by Christina Cucci, SLMS, NJASL Member at Large, ALA Emerging Leader 2015, AECT Member
ESSA was signed into law in December 2015. ESSA carefully includes new provisions that authorize – but do not require – school districts to plan how they will assist schools in developing effective school library programs to provide students an opportunity to develop digital literacy skills and improve academic achievement. Erin Downey makes a case for determining whether your school library program is “effective” in her recent KQ post.
How might we strengthen awareness of our contributions to student achievement? We need to initiate conversations with Local Education Agencies and campus leadership about how our work with students sets both students and schools up for greater success. One aspect of our work is Digital Literacy, a perfectly good place to start – keeping in mind that we need to have these conversations about many things we do, making sure that decision makers understand why school libraries and their librarians matter to student achievement.
Back to Digital Literacy: Doug Belshaw, identifies 8 core elements of digital literacies, in his book ‘The Essentials of Digital Literacies’:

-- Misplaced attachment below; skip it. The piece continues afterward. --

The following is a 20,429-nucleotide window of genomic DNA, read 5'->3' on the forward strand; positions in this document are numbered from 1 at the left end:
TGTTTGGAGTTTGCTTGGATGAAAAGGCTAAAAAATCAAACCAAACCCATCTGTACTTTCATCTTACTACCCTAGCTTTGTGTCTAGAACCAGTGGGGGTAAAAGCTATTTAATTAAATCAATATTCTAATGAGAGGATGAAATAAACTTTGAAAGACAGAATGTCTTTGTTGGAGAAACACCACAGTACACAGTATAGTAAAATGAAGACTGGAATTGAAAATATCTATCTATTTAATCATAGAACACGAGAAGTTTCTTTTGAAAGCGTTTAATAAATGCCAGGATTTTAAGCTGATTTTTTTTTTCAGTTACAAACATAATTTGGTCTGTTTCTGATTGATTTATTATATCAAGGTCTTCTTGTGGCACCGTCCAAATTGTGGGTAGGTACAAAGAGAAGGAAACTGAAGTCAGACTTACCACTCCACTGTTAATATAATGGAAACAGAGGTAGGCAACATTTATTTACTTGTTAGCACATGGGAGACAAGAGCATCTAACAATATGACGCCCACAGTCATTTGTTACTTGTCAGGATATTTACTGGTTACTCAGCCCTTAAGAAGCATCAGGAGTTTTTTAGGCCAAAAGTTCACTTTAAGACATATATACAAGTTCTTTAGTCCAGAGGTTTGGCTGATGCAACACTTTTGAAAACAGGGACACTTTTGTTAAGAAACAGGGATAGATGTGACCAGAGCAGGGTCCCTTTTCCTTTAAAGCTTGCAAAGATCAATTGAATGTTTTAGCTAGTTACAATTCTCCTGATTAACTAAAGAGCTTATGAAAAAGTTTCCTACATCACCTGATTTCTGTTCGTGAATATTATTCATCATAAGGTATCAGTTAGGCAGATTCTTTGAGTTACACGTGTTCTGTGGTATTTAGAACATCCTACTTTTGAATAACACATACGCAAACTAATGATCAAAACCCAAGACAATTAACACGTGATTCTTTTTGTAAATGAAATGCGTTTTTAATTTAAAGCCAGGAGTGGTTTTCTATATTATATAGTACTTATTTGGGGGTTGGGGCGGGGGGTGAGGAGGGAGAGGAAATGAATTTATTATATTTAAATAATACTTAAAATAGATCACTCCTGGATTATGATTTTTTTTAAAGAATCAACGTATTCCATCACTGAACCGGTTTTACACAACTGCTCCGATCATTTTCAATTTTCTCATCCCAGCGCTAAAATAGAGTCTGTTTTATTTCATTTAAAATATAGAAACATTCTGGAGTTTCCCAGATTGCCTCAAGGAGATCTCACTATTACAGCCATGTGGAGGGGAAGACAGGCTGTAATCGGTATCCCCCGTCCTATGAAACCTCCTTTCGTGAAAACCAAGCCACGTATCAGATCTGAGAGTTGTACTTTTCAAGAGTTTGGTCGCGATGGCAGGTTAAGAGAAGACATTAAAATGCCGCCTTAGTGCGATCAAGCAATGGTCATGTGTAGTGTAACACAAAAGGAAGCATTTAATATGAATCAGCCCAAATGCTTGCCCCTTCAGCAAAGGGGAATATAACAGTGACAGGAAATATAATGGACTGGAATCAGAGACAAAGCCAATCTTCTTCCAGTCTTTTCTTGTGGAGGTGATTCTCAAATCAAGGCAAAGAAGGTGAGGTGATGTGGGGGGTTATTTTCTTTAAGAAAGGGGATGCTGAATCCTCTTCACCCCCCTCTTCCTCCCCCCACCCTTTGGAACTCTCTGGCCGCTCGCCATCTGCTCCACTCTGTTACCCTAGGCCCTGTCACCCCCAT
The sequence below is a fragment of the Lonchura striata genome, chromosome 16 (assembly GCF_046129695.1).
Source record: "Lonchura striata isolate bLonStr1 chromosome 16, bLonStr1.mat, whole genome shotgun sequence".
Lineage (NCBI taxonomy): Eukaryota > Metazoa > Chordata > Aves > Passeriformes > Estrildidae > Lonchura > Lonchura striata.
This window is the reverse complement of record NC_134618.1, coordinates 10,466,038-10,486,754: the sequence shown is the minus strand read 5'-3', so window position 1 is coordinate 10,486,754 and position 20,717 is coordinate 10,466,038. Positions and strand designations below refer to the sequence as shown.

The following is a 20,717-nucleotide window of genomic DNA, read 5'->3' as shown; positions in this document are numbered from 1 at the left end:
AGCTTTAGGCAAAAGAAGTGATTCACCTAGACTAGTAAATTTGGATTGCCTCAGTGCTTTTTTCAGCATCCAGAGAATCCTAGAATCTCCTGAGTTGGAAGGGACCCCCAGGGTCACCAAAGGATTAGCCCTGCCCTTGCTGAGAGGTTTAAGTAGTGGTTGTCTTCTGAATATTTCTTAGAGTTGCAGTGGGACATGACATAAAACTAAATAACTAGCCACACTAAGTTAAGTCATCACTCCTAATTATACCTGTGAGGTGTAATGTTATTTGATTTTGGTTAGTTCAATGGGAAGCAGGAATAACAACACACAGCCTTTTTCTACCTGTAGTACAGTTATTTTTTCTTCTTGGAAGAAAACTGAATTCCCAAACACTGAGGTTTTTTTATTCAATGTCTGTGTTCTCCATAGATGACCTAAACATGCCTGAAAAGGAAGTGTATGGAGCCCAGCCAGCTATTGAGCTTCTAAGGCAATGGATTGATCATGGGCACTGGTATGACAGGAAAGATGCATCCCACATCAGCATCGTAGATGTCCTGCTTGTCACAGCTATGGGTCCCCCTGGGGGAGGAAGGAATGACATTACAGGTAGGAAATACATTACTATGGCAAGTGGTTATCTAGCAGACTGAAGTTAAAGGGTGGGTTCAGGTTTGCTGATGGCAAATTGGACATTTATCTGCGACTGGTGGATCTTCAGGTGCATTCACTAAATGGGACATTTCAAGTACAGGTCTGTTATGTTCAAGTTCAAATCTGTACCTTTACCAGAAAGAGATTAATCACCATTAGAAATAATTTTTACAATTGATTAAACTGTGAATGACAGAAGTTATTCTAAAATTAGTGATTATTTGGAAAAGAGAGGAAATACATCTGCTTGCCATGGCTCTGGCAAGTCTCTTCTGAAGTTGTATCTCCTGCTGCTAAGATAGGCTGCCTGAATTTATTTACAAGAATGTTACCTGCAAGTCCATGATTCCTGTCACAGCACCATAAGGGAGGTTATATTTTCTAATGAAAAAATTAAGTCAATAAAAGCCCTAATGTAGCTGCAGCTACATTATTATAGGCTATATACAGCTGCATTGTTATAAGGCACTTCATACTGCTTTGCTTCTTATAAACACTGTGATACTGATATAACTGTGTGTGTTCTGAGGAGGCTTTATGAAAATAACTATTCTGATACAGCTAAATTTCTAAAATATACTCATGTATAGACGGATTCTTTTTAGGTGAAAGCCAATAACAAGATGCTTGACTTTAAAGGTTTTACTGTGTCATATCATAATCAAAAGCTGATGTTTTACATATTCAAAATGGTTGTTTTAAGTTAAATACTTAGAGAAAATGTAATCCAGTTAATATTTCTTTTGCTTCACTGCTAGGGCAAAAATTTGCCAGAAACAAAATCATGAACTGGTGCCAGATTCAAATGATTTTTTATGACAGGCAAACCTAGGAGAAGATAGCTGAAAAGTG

Why Teach Digital Literacy?
Students must learn how to use digital tools to bring about cognition and learn how to solve problems. School districts that subscribe to 1:1 implementation models must stress the importance of digital literacy education. Digital Literacy is about helping students use digital tools, and then finding their own voice for a greater purpose.
Tips for School Librarians
School librarians and classroom teachers should work together to create this important curriculum. They should develop learning experiences where students can tap into digital literacy skills. Students must be critical evaluators, not just passive consumers. One example is for students to review technology in a critical way to determine which platform is best suited in different scenarios. School librarians can also tap into the potential of digital communities for learning. Lastly, an integrated digital citizenship framework allows students to practice methods of safety when using technology.
A partnership between school librarians and teachers is important when developing digital literacy skills. Students will understand the value of being a critic of technology, instead of a bystander. Students will use these skills everyday as they become lifelong learners. Make sure your campus and district leadership knows how big a role you can and should play in teaching Digital Literacy to students.
The Essentials of Digital Literacies, Doug Belshaw
Erin Downey, Directing the Dialog around ESSA and “Effective” School Library Programs”